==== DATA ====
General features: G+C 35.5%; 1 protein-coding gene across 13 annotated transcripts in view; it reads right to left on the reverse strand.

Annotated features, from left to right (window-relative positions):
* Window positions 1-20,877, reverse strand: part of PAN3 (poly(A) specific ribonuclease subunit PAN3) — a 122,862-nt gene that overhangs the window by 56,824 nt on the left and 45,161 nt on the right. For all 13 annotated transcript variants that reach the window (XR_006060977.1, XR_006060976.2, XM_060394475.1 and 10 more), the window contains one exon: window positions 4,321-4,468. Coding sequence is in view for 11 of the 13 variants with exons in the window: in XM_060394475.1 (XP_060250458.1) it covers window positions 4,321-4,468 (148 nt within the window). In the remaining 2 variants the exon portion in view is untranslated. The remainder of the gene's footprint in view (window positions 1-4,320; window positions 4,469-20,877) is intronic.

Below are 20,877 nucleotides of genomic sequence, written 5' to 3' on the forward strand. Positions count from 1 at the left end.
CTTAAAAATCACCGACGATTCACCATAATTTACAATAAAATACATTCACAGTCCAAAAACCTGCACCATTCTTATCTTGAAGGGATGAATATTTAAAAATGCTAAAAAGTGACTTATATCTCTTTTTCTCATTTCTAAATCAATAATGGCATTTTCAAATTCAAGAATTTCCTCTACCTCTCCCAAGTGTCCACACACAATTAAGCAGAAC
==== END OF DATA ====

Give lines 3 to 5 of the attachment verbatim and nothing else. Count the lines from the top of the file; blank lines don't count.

* Window positions 1-20,877, reverse strand: part of PAN3 (poly(A) specific ribonuclease subunit PAN3) — a 122,862-nt gene that overhangs the window by 56,824 nt on the left and 45,161 nt on the right. For all 13 annotated transcript variants that reach the window (XR_006060977.1, XR_006060976.2, XM_060394475.1 and 10 more), the window contains one exon: window positions 4,321-4,468. Coding sequence is in view for 11 of the 13 variants with exons in the window: in XM_060394475.1 (XP_060250458.1) it covers window positions 4,321-4,468 (148 nt within the window). In the remaining 2 variants the exon portion in view is untranslated. The remainder of the gene's footprint in view (window positions 1-4,320; window positions 4,469-20,877) is intronic.

Below are 20,877 nucleotides of genomic sequence, written 5' to 3' on the forward strand. Positions count from 1 at the left end.
CTTAAAAATCACCGACGATTCACCATAATTTACAATAAAATACATTCACAGTCCAAAAACCTGCACCATTCTTATCTTGAAGGGATGAATATTTAAAAATGCTAAAAAGTGACTTATATCTCTTTTTCTCATTTCTAAATCAATAATGGCATTTTCAAATTCAAGAATTTCCTCTACCTCTCCCAAGTGTCCACACACAATTAAGCAGAAC